The American hard-boiled crime genre of the mid-twentieth century threw up at least three models for the private detective: Dashiell Hammett’s Sam Spade, Raymond Chandler’s Philip Marlowe, and Ross Macdonald’s Lew Archer. Of those, only in Marlowe do I find an unabashed ear for the poetic and the elegantly humorous. And only in Chandler’s writing an unapologetic use of rhetorical figures to achieve both ends.
In No One Knows About the Dark Blue Clocks, I highlighted the introductory paragraph of Chandler’s The Big Sleep; today, and in the next few posts, I continue to discuss a selection of quotes from the same book and what tips&tricks can be gleaned from them.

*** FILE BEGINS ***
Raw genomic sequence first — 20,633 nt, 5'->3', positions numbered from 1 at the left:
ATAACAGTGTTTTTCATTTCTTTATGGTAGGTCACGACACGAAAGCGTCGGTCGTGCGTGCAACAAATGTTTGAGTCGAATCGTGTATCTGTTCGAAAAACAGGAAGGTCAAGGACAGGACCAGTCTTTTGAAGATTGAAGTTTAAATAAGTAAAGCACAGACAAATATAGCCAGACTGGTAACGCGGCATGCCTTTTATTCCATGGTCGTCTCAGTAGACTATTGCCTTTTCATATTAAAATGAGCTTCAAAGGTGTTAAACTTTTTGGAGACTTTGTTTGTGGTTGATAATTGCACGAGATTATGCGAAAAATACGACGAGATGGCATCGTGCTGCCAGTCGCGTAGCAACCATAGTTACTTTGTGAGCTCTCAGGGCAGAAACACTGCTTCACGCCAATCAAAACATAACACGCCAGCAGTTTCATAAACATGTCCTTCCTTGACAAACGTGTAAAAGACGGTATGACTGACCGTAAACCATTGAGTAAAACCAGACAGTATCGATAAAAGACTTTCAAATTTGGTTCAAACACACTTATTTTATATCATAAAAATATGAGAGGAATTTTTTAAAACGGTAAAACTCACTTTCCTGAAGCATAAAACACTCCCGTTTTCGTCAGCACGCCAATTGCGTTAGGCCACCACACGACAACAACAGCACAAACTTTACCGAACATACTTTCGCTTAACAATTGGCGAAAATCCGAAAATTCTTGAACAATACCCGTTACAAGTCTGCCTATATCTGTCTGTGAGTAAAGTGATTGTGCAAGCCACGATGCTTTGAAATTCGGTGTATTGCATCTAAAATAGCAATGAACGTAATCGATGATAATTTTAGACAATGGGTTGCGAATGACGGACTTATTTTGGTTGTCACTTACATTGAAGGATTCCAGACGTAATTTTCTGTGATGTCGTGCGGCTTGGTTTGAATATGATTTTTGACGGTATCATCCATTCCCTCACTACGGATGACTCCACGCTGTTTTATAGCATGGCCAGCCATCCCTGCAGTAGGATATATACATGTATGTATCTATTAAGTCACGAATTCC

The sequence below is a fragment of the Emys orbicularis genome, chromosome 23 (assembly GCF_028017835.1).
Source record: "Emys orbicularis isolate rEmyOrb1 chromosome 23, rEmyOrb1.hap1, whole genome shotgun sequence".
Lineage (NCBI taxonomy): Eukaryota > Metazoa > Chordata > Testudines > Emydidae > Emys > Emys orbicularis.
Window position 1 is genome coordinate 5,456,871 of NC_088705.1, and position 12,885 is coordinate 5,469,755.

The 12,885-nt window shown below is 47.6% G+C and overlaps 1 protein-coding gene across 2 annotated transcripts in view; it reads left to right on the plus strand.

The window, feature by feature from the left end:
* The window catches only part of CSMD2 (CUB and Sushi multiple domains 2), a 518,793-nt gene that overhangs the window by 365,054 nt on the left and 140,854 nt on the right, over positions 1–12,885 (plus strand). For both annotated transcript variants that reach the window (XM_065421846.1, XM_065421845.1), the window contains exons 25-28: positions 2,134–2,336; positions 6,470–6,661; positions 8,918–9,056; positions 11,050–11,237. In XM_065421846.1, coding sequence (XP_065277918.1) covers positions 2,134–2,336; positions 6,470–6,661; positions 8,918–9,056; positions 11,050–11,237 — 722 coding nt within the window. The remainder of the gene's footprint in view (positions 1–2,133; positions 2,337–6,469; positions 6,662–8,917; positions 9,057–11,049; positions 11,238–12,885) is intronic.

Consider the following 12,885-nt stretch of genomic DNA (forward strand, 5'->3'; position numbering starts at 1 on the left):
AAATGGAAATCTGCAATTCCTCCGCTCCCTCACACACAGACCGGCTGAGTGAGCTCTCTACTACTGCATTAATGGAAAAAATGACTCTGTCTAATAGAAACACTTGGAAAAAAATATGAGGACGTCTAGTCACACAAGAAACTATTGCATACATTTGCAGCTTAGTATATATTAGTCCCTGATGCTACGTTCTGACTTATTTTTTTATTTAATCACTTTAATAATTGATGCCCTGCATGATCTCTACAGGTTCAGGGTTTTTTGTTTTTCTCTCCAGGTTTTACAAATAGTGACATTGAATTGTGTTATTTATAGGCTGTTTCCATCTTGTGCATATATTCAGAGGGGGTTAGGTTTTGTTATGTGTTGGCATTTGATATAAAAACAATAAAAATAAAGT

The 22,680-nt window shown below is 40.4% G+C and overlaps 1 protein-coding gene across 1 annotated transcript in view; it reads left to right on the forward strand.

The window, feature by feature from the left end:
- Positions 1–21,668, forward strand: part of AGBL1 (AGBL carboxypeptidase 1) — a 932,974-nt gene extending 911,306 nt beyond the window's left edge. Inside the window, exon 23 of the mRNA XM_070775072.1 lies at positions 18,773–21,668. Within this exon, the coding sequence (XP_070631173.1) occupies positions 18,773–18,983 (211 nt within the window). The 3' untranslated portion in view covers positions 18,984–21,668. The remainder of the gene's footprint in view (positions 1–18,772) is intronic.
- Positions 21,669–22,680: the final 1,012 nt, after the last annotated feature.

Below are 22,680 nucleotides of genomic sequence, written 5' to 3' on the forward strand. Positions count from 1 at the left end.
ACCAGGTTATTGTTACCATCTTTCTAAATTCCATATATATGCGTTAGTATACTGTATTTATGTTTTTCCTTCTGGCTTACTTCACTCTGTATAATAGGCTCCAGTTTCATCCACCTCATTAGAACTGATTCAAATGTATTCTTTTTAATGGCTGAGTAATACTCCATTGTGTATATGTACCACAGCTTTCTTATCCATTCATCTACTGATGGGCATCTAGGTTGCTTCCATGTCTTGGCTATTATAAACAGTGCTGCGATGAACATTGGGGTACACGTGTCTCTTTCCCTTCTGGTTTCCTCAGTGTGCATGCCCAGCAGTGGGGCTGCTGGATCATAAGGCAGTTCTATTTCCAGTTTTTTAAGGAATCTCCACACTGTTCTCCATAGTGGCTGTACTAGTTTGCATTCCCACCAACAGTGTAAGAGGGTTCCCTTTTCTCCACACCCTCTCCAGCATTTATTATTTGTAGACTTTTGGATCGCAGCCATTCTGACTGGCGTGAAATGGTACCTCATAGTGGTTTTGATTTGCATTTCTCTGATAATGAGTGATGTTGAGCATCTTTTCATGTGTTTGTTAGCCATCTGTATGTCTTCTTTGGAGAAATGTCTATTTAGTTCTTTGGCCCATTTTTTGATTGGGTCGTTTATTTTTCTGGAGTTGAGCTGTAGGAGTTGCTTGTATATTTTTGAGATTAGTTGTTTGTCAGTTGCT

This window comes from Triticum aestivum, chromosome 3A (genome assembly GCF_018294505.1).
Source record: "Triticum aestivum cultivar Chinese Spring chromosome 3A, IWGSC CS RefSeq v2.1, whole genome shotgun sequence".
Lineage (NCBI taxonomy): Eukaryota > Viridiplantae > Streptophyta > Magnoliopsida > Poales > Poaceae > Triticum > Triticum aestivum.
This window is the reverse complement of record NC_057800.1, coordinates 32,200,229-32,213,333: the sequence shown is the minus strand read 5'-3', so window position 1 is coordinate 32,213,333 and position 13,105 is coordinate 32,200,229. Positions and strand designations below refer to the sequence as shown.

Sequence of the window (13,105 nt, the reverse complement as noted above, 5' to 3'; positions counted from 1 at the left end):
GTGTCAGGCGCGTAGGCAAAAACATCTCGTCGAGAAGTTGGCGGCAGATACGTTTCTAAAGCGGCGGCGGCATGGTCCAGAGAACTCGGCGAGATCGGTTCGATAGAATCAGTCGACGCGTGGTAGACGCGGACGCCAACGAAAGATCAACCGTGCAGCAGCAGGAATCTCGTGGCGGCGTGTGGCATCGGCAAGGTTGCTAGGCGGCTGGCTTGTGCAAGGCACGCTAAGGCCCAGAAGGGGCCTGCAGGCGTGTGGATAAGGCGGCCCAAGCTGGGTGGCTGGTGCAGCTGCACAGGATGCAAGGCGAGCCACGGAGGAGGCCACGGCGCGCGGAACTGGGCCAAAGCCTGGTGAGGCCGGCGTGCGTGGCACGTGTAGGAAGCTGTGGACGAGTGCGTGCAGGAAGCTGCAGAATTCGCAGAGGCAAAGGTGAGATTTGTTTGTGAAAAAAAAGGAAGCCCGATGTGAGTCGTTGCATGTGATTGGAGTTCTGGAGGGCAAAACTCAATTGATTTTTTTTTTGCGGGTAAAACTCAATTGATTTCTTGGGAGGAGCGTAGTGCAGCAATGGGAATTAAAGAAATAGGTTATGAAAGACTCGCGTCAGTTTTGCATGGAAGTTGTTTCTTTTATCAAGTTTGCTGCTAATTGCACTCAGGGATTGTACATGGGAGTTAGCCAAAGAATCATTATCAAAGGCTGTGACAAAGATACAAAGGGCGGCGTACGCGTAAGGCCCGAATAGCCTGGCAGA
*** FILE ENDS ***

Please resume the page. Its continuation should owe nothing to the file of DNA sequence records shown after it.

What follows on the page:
Here’s Marlowe describing a scene.
Quote: The ivory furniture had chromium on it, and the enormous ivory drapes lay tumbled on the white carpet a yard from the windows. The white made the ivory look dirty and the ivory made the white look bled out.
What makes the Quote quiver?
The near-symmetric structure.